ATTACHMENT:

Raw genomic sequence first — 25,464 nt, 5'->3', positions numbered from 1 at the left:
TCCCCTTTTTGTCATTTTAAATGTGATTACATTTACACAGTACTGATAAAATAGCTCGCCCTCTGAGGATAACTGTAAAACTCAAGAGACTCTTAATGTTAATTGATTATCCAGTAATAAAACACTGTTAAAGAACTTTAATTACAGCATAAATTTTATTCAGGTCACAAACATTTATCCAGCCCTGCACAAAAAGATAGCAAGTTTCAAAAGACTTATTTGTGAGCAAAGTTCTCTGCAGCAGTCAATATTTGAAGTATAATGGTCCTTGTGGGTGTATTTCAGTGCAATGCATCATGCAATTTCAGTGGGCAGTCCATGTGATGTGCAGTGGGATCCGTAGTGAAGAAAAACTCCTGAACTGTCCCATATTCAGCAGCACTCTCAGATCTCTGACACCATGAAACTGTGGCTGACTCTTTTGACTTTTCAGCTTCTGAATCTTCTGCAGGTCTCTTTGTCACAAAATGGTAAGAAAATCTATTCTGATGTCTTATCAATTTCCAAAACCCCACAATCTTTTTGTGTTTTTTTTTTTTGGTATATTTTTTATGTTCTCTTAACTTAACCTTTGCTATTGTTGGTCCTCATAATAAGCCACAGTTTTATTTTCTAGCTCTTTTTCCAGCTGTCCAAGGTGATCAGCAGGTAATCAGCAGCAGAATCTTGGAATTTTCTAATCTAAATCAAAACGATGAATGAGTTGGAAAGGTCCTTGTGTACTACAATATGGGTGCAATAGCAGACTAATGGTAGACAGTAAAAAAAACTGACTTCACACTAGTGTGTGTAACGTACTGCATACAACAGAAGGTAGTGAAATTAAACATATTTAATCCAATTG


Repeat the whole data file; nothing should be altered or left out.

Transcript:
Raw genomic sequence first — 25,464 nt, 5'->3', positions numbered from 1 at the left:
TCCCCTTTTTGTCATTTTAAATGTGATTACATTTACACAGTACTGATAAAATAGCTCGCCCTCTGAGGATAACTGTAAAACTCAAGAGACTCTTAATGTTAATTGATTATCCAGTAATAAAACACTGTTAAAGAACTTTAATTACAGCATAAATTTTATTCAGGTCACAAACATTTATCCAGCCCTGCACAAAAAGATAGCAAGTTTCAAAAGACTTATTTGTGAGCAAAGTTCTCTGCAGCAGTCAATATTTGAAGTATAATGGTCCTTGTGGGTGTATTTCAGTGCAATGCATCATGCAATTTCAGTGGGCAGTCCATGTGATGTGCAGTGGGATCCGTAGTGAAGAAAAACTCCTGAACTGTCCCATATTCAGCAGCACTCTCAGATCTCTGACACCATGAAACTGTGGCTGACTCTTTTGACTTTTCAGCTTCTGAATCTTCTGCAGGTCTCTTTGTCACAAAATGGTAAGAAAATCTATTCTGATGTCTTATCAATTTCCAAAACCCCACAATCTTTTTGTGTTTTTTTTTTTTGGTATATTTTTTATGTTCTCTTAACTTAACCTTTGCTATTGTTGGTCCTCATAATAAGCCACAGTTTTATTTTCTAGCTCTTTTTCCAGCTGTCCAAGGTGATCAGCAGGTAATCAGCAGCAGAATCTTGGAATTTTCTAATCTAAATCAAAACGATGAATGAGTTGGAAAGGTCCTTGTGTACTACAATATGGGTGCAATAGCAGACTAATGGTAGACAGTAAAAAAAACTGACTTCACACTAGTGTGTGTAACGTACTGCATACAACAGAAGGTAGTGAAATTAAACATATTTAATCCAATTG